Do we dare go after the holiest of institutions, that bastion of reverence known as Motherhood and Fatherhood? Do we take a chance ticking off the entire world? After all, we're either a mother or a father or a son or a daughter. . . . Are we, indeed, on “Shaky ground?” Have we finally gotten to the one thing that we shouldn’t poke fun at? Is the sanctity of our home life ...
Do we dare go after the holiest of institutions, that bastion of reverence known as Motherhood and Fatherhood? Do we take a chance ticking off the entire world? After all, we're either a mother or a father or a son or a daughter. . . . Are we, indeed, on “Shaky ground?” Have we finally gotten to the one thing that we shouldn’t poke fun at? Is the sanctity of our home life the one untouchable?
Throughout the ages, the one constant in literature, music, film, politics, and life has been the love/hate relationship we have with our parents or kids. Whether we’ve sucked up to them to get what we want or we’ve ignored and alienated them; family is the cornerstone for the majority of headaches that we deal with on a daily basis. We love them, we hate them, we resent them, we loathe them . . . but unfortunately, no matter what, they still show up on Thanksgiving and eat the big turkey leg.
With that said, what’s a better gift for Mother's Day, Father's Day, Grandparents Day—hell any day—where you can tell your “loved ones” exactly how you feel.
But one word of caution. . . . Be careful. They know all your deep, dark secrets.
Another entry in the author's best-selling "Snark" series, following the insult edition and the sex edition. Aimed at parents and organized into categories such as "Motherhood," "Fatherhood," "Children," "Siblings," etc., the book collects humorous quotes ("A father is a man who carries pictures where his money used to be") and occasional contributions from the author, such as reorganizing popular parenting books into "worst" categories (Siblings Without Rivalry: Keeping Separate Households in Different States). VERDICT The "Snark" books are merely a compilation of quotes—sort of a mini Bartlett's, here targeting parents, with only the funny stuff included. It would seem the "Snark" series has jumped the shark and is ultimately unessential for libraries. If you want a good laugh, go with Edgerton's Papadaddy's Book for New Fathers, reviewed below.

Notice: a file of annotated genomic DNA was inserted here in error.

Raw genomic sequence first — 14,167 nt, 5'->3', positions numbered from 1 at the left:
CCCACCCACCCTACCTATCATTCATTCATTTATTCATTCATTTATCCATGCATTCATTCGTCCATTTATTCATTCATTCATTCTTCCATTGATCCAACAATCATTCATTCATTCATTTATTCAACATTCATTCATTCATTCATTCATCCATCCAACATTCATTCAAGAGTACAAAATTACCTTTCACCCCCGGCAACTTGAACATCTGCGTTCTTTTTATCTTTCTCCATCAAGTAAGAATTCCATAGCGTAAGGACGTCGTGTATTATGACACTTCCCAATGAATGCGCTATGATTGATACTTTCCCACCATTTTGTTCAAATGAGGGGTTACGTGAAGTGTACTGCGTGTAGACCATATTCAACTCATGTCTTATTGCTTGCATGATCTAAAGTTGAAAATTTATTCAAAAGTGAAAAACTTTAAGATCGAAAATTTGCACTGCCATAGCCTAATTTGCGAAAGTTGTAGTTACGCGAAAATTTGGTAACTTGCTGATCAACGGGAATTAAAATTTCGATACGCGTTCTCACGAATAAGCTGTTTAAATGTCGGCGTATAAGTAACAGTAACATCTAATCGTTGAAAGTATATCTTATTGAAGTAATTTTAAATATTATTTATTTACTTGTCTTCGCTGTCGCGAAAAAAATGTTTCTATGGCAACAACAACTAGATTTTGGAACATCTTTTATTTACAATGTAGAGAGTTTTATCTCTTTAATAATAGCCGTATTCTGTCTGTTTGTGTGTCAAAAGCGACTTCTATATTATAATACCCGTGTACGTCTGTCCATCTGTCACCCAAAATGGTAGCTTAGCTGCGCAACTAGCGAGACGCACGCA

Lawrence Dorfman has more than thirty years of experience in the bookselling world, including stints at Simon and Schuster, Penguin, and Harry N. Abrams. He is the author of the Snark Handbookseries including, The Snark Handbook: Politics and Government Edition, The Snark Handbook: A Reference Guide to Verbal Sparring; The Snark Handbook: Insult Edition; The Snark Handbook: Sex Edition, Snark! The Herald Angels Sing, and, the forthcoming Snark Handbook: Clichés Edition.